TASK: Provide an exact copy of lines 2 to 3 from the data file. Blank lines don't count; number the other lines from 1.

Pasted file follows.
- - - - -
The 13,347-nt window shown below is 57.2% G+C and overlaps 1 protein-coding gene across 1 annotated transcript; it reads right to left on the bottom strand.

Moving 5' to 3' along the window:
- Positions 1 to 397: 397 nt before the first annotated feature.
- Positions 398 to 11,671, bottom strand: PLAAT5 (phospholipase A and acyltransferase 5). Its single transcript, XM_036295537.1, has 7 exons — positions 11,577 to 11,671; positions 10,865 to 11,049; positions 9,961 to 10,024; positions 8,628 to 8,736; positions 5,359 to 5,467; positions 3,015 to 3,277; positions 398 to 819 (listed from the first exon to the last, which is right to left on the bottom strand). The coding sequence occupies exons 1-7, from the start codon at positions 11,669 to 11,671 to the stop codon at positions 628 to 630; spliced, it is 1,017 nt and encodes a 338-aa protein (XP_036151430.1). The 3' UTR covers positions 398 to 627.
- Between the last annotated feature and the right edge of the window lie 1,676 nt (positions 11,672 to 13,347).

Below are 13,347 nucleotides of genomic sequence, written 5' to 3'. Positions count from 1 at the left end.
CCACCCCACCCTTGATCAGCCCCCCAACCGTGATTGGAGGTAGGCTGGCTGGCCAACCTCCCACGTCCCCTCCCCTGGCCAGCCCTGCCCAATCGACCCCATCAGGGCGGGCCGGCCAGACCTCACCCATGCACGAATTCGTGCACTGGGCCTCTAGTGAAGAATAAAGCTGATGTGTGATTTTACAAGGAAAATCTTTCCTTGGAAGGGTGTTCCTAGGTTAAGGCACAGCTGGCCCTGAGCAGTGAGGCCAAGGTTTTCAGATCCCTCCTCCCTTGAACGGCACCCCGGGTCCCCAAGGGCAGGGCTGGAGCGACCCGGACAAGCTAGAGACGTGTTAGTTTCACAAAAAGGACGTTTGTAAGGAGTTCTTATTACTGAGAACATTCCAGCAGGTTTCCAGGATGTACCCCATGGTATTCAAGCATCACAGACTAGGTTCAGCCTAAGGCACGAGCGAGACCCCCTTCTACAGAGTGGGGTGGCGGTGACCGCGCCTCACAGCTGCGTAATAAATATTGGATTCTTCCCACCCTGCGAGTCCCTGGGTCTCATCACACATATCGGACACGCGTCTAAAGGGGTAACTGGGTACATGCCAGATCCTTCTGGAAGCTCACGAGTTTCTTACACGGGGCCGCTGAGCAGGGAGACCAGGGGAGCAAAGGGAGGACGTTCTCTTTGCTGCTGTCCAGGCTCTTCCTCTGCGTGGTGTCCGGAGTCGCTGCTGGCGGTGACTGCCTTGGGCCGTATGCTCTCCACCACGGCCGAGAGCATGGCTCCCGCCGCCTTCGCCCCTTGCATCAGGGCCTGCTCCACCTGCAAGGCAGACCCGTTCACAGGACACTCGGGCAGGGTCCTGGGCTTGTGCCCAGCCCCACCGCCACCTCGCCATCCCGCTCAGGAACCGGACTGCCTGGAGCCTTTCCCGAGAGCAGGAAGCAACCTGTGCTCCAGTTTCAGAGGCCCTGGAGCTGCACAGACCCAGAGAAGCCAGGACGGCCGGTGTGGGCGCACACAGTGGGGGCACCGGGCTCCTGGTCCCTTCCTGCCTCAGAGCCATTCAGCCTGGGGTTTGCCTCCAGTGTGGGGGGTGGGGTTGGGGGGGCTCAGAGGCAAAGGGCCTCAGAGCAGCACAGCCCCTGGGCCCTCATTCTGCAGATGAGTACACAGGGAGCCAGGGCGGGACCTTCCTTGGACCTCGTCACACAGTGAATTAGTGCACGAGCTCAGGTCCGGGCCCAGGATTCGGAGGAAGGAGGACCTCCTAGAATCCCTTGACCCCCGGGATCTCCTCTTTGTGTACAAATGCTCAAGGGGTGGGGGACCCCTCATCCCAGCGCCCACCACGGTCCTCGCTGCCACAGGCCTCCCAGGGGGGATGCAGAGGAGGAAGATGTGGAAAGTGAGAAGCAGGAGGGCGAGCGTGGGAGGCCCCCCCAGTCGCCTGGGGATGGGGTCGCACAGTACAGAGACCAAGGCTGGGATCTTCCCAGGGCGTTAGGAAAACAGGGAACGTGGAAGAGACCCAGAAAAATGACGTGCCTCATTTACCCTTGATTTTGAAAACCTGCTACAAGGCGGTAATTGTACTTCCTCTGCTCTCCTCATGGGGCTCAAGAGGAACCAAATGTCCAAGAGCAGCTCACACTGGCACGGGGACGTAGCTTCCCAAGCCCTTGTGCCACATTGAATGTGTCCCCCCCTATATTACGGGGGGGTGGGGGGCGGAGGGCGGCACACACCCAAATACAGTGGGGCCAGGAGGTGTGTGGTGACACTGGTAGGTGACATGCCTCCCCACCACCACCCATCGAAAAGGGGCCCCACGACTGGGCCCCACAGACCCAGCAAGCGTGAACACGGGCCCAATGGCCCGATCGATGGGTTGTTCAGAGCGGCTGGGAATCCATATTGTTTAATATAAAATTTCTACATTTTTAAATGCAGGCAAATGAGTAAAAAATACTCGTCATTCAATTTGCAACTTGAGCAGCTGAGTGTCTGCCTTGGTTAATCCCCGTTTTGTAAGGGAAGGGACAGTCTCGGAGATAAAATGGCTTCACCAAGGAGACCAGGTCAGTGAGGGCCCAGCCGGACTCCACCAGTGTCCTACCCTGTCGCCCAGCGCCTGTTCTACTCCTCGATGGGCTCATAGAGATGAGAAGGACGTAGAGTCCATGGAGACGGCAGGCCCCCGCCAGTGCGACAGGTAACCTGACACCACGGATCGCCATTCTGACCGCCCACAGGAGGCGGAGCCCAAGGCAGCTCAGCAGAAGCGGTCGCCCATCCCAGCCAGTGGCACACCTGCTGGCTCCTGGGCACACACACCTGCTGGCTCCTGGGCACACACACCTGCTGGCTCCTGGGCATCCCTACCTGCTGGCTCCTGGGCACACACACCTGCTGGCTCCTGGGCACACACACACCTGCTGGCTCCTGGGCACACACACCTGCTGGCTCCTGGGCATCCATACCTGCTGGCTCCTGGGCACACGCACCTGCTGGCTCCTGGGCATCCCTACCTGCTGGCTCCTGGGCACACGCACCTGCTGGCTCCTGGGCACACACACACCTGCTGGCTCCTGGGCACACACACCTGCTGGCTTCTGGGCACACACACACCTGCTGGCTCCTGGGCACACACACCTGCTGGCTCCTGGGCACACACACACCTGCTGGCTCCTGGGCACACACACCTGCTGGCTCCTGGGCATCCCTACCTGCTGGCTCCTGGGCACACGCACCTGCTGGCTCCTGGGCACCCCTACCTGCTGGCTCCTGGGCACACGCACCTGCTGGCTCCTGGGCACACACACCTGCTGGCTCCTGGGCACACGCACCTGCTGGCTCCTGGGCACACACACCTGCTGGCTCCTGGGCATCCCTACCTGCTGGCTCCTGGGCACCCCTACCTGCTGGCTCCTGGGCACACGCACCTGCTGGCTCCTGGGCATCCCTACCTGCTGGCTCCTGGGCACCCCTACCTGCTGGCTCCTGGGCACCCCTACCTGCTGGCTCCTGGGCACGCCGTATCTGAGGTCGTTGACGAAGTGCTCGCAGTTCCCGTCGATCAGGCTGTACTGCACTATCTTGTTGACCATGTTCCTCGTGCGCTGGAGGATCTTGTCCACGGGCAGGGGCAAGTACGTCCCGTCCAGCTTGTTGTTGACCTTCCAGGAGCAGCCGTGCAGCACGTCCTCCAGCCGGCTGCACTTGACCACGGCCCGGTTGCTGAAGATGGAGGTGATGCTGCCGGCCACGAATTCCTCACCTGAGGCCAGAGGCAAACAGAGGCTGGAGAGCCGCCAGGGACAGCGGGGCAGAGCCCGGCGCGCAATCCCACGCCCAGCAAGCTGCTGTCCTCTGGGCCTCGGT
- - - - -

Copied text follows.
Moving 5' to 3' along the window:
- Positions 1 to 397: 397 nt before the first annotated feature.